12 conversations about this topic.
This evening I’ve been reading through the documentation on the Johnny.Decimal system. It’s a method for organising documentation across multiple areas and categories. It’s not the only system of this type. I’ve looked at, and tried quite a few. As times and tools change, organisation structures change with them.
This morning I looked at my Obsidian graph and saw an entry for The Crown that had a lot of missing notes attached to it. I’ve not written any notes about The Crown so it should not have shown prominently in the graph. It turns out that I had inadventently broken my rule of Don’t Duplicate Public Knowledge.
This article is about how I have implemented the Getting Things Done Methodology (GTD) within the Obsidian note taking application. It is not commentary on how to follow the GTD methodology, nor will it necessarily reflect the methodology in its pure form^[Those familiar with GTD no there is no such thing as a pure implementation.
Roam Research is a note-taking tool that gained significantly in popularity by word-of-mouth in 2020. The key benefit comes from the way it treats blocks of text and Backlinks are Important. https://roamresearch.com In January 2021 I moved from Roam to Obsidian. Training resources I found useful https://www.
I’ve been wanting to document and share my photography workflow — from camera to archive — for a few weeks now. The introduction of Adobe Lightroom into my workflow recently has meant a delay which has ultimate turned out for the best. I’ve changed my workflow significantly several times over the last few weeks as I manage two applications that do similar, complementary, yet quite different functions.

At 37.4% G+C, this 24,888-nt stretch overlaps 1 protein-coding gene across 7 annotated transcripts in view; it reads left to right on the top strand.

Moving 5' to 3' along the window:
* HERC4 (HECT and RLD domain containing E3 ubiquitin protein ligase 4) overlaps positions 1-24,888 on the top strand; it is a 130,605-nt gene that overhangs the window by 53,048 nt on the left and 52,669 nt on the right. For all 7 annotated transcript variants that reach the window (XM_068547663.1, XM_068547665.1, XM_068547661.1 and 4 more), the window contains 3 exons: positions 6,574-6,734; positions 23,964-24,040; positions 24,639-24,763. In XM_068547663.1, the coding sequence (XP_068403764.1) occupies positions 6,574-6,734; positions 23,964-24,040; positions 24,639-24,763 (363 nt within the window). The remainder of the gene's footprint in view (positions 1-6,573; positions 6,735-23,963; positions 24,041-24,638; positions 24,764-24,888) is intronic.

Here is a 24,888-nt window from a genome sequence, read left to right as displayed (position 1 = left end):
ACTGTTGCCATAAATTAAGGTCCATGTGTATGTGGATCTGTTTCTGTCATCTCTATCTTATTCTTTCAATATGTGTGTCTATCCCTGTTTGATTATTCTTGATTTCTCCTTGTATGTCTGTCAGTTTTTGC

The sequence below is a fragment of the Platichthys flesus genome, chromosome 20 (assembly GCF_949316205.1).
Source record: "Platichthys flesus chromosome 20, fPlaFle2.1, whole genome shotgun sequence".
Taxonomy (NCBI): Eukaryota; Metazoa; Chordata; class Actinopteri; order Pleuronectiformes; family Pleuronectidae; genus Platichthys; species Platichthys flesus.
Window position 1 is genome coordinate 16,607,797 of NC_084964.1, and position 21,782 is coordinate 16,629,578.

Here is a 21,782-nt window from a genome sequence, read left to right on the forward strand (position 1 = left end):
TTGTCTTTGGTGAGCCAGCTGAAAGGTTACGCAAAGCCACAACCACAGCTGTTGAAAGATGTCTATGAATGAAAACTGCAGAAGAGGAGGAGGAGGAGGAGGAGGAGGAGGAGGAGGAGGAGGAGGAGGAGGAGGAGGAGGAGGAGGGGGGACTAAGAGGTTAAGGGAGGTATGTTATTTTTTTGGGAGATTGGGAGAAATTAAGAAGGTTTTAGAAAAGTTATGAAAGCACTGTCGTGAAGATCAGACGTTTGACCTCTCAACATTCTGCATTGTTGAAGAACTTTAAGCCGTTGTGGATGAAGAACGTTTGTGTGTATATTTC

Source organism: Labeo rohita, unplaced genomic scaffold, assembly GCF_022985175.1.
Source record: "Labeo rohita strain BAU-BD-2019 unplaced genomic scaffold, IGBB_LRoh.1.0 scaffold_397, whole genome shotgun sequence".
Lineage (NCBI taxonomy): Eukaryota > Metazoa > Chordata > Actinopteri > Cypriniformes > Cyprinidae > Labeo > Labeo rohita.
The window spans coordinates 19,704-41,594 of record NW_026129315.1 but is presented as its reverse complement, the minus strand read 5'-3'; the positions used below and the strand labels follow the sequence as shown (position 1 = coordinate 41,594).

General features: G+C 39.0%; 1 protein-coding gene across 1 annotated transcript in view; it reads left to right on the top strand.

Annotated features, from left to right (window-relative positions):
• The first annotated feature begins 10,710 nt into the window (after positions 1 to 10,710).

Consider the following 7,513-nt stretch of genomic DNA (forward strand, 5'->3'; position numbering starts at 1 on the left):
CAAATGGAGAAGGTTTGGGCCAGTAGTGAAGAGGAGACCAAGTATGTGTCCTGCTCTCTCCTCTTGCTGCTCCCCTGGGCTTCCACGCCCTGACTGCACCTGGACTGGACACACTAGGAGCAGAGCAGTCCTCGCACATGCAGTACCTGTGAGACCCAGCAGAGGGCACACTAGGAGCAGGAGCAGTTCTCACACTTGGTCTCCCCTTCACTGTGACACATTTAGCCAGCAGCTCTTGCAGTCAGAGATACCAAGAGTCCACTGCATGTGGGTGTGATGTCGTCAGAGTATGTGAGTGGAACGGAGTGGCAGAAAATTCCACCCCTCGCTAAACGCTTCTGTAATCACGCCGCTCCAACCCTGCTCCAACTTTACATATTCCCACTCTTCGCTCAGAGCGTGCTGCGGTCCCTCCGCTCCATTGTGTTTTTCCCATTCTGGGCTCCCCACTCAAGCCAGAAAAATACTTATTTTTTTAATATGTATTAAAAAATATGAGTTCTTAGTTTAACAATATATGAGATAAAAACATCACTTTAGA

Logseq has been appearing a lot in my Mastodon feed lately. Many sing its praises over Obsidian so with a slow afternoon at work yesterday I thought to take a look. My first impression is that Logseq is the offline version of Roam Research; the tool I used before migrating to Obsidian. The biggest issue I had with Roam was the storage of everything online via the browser.
For the last 2 weeks I’ve been working with metadata and the information that I want to track in Obsidian. As my digital garden, keeping information about the books I read, the movies I watch and the games I play, creates a full picture of my life (hey, maybe one day someone will be interested). Two factors triggered this latest dive into an all to familiar rabbit hole.
I have been an Instapaper user for many years. From the time it was free, to paid, and then free and paid. For a while I was feeding Instapaper articles through Readwise to Obsidian. I couldn’t get Readwise to pull in comments from Instapaper articles that I’d archived. From memory I’m not even sure it could see them.
I curate a lot of digital documentation for myself and my family. It is important to remove as much friction from the system. There are so many demands on our time, that the smallest resistance can easily provide an excuse to switch on Australian Idol or Survivor and do nothing. At the moment I’m in one of those rare golden-ages where the tools I have at my disposal are working for me.
I woke this morning to a slew of emails informing me of backups that had failed due to insufficient space on the target drive. Why had they all failed? Well, it was because one had succeeded. I use Macrium Reflect to image the main home PC each night. One the first day of the month a full backup is taken and throughout the month there is a rolling series of differential and incremental backups.
Backlinks are links on a web page/note that list other web pages/notes which refer to it. Within my digital garden, backlinks are critical in making connections between ideas. They are important because content does not always flow in one direction and knowing what links to a particular page can create a more informative context or open up new avenues of learning.
In mid-2020 I was introduced to the exciting new note-taking application Roam Research and I transferred my notes and tasks into the database, making use of the powerful backlinking and cross-referencing features of the database. Prior to that I had been using a mix of TheBrain (notes and links), Omnifocus (tasks and projects) and OneNote (mobile and synced notes).